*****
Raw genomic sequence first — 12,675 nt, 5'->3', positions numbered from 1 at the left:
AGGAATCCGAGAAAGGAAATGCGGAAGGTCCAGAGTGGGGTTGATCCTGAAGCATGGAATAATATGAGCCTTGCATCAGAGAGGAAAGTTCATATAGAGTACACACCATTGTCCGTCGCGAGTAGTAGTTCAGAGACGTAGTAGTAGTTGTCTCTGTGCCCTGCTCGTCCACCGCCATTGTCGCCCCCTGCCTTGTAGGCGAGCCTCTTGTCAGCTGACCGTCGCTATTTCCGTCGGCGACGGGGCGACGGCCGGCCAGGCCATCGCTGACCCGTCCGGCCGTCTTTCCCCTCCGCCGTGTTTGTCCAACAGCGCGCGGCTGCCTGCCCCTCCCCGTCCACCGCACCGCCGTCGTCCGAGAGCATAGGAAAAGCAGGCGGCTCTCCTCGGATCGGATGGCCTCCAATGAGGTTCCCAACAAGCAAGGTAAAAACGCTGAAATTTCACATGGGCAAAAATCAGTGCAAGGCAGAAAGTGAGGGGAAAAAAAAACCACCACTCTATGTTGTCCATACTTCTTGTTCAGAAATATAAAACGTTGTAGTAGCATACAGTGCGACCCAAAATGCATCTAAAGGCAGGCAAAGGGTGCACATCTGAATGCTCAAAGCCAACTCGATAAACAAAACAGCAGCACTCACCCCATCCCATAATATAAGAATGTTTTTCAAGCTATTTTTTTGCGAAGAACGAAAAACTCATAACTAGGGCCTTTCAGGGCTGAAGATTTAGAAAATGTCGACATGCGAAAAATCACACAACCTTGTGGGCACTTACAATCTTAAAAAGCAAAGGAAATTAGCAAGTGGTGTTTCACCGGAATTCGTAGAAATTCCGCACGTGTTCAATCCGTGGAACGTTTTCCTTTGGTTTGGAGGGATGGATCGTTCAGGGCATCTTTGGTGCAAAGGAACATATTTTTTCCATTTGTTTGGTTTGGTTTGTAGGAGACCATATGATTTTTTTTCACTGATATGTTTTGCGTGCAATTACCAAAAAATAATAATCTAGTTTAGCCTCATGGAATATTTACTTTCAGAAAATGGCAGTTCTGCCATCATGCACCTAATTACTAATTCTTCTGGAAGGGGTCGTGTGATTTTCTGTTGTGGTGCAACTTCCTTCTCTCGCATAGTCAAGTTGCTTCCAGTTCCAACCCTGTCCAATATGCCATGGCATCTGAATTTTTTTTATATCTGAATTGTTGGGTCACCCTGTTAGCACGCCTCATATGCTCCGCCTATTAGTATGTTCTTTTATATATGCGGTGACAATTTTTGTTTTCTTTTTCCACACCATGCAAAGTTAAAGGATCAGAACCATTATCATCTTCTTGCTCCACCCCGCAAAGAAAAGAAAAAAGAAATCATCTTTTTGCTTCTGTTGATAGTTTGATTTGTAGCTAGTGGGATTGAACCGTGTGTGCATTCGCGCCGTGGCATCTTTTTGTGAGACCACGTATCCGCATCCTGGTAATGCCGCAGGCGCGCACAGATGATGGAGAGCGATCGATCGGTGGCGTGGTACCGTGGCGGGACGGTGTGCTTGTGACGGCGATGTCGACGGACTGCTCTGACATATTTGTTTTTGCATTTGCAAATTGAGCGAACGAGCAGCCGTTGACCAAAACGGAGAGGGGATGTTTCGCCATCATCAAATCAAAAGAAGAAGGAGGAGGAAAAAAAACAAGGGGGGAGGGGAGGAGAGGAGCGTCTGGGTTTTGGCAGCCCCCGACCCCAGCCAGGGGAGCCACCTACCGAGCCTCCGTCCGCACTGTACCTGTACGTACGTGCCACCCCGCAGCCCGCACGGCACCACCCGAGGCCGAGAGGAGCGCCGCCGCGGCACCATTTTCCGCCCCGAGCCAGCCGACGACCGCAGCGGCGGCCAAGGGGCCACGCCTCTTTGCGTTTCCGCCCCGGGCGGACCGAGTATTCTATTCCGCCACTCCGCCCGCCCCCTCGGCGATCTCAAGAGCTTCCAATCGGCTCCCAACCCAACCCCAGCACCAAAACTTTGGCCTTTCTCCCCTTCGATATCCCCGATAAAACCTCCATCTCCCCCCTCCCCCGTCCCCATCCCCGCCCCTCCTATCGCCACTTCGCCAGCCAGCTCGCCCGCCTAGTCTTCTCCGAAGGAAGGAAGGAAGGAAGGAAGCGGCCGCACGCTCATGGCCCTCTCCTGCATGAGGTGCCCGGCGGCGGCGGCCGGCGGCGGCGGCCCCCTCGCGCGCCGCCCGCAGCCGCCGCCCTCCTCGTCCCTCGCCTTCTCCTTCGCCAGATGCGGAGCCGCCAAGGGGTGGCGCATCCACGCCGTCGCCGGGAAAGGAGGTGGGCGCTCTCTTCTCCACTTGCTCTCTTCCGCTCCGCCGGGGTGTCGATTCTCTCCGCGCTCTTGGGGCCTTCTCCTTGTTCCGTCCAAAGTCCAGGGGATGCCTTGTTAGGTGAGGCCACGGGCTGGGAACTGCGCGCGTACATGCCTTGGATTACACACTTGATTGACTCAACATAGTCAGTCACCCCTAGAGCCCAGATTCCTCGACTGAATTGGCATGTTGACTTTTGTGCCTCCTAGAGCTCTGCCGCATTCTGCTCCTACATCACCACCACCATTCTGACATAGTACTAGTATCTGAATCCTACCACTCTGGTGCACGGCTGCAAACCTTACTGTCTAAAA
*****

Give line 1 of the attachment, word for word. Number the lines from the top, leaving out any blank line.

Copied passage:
Raw genomic sequence first — 12,675 nt, 5'->3', positions numbered from 1 at the left: